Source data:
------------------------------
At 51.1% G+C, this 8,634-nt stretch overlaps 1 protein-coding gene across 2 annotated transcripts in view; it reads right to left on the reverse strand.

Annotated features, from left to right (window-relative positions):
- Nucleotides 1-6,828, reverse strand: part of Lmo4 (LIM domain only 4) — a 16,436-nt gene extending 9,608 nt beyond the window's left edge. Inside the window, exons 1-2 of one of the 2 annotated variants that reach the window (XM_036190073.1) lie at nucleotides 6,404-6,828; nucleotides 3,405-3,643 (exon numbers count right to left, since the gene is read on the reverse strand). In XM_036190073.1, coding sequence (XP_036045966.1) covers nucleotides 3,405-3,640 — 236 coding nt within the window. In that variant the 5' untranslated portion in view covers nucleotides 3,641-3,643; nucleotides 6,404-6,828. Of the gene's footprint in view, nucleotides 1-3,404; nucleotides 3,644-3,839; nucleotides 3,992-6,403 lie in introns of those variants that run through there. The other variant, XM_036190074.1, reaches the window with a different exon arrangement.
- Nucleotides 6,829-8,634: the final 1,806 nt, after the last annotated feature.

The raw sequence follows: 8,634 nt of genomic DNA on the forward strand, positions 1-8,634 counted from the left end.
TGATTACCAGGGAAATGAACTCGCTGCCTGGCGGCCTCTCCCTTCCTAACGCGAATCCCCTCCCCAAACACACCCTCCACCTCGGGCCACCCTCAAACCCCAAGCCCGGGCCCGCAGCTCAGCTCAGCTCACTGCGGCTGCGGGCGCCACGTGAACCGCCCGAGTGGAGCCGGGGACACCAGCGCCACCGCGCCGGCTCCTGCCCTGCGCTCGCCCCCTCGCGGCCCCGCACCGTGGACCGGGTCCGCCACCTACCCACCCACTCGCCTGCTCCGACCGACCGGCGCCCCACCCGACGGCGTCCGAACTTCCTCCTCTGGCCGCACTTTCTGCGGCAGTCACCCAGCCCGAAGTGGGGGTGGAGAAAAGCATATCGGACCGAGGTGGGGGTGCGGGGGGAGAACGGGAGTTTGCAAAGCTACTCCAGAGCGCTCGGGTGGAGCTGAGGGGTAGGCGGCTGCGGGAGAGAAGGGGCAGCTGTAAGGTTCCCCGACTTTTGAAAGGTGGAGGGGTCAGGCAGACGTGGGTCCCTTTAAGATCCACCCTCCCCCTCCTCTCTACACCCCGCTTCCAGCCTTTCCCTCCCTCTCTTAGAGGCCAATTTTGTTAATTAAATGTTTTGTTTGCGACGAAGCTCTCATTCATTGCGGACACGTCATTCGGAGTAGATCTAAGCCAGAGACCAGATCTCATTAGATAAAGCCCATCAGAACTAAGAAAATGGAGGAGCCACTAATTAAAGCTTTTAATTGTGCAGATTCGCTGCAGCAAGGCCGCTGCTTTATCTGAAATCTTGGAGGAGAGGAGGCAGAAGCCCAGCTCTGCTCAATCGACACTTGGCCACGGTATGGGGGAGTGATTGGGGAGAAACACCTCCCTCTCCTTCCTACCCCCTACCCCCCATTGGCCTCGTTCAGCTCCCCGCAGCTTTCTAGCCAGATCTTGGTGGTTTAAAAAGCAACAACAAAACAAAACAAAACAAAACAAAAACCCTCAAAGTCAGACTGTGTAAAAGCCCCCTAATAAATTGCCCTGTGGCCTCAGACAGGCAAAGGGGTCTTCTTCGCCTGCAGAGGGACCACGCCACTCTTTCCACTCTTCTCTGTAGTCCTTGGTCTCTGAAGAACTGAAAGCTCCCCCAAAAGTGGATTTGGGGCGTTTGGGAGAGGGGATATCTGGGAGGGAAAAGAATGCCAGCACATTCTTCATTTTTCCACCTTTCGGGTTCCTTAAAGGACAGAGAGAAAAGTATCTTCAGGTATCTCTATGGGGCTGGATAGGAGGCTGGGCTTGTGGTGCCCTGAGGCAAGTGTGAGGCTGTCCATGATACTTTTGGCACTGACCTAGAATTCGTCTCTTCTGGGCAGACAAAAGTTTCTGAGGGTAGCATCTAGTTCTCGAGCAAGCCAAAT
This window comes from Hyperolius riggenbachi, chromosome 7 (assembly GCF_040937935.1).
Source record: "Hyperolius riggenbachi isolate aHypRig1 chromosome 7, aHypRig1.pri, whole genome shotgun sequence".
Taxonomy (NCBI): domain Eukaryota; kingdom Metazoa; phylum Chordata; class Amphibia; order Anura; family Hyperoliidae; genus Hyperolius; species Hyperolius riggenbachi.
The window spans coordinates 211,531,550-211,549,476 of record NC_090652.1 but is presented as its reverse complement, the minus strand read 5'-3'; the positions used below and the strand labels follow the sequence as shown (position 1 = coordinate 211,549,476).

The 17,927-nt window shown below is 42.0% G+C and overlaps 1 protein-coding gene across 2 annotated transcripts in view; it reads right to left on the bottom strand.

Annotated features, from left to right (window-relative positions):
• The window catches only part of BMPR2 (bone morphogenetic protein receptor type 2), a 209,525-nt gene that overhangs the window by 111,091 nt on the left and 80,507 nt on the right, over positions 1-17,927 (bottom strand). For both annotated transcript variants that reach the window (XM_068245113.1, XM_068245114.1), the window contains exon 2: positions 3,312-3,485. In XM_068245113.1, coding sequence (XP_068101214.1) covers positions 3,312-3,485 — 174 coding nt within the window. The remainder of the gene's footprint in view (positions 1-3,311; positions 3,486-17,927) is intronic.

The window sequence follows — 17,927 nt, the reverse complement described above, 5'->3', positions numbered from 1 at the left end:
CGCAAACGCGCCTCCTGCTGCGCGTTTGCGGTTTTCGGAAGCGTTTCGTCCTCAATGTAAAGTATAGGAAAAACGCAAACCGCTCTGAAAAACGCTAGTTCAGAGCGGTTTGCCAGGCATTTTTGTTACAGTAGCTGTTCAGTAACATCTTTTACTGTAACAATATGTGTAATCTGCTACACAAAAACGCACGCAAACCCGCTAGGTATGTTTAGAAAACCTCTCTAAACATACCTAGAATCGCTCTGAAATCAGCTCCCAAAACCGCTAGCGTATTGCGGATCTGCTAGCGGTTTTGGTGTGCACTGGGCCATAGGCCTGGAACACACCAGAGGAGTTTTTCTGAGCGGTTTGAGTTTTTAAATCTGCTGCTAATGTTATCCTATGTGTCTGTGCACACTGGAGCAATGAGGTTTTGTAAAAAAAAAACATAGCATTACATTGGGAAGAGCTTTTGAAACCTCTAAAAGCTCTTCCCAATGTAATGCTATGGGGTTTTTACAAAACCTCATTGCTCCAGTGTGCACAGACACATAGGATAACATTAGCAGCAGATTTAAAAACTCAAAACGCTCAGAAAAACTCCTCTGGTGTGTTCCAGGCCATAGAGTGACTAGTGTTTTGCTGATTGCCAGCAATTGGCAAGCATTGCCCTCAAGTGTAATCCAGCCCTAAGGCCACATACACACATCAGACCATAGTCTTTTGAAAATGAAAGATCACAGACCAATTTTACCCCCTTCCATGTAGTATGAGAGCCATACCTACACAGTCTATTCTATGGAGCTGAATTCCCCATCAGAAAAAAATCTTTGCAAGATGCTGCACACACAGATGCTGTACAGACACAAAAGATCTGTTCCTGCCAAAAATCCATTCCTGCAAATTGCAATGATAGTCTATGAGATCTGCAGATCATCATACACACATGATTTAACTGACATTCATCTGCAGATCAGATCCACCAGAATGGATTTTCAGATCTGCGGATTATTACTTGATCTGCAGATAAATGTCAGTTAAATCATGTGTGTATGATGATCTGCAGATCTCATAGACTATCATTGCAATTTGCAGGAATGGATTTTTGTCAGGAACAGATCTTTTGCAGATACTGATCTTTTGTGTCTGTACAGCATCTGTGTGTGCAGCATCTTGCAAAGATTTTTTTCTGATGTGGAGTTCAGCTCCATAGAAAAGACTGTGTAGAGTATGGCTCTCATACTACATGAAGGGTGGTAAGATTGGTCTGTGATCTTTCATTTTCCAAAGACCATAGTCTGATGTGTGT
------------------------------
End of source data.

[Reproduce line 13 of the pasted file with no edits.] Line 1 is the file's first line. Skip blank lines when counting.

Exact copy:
• The window catches only part of BMPR2 (bone morphogenetic protein receptor type 2), a 209,525-nt gene that overhangs the window by 111,091 nt on the left and 80,507 nt on the right, over positions 1-17,927 (bottom strand). For both annotated transcript variants that reach the window (XM_068245113.1, XM_068245114.1), the window contains exon 2: positions 3,312-3,485. In XM_068245113.1, coding sequence (XP_068101214.1) covers positions 3,312-3,485 — 174 coding nt within the window. The remainder of the gene's footprint in view (positions 1-3,311; positions 3,486-17,927) is intronic.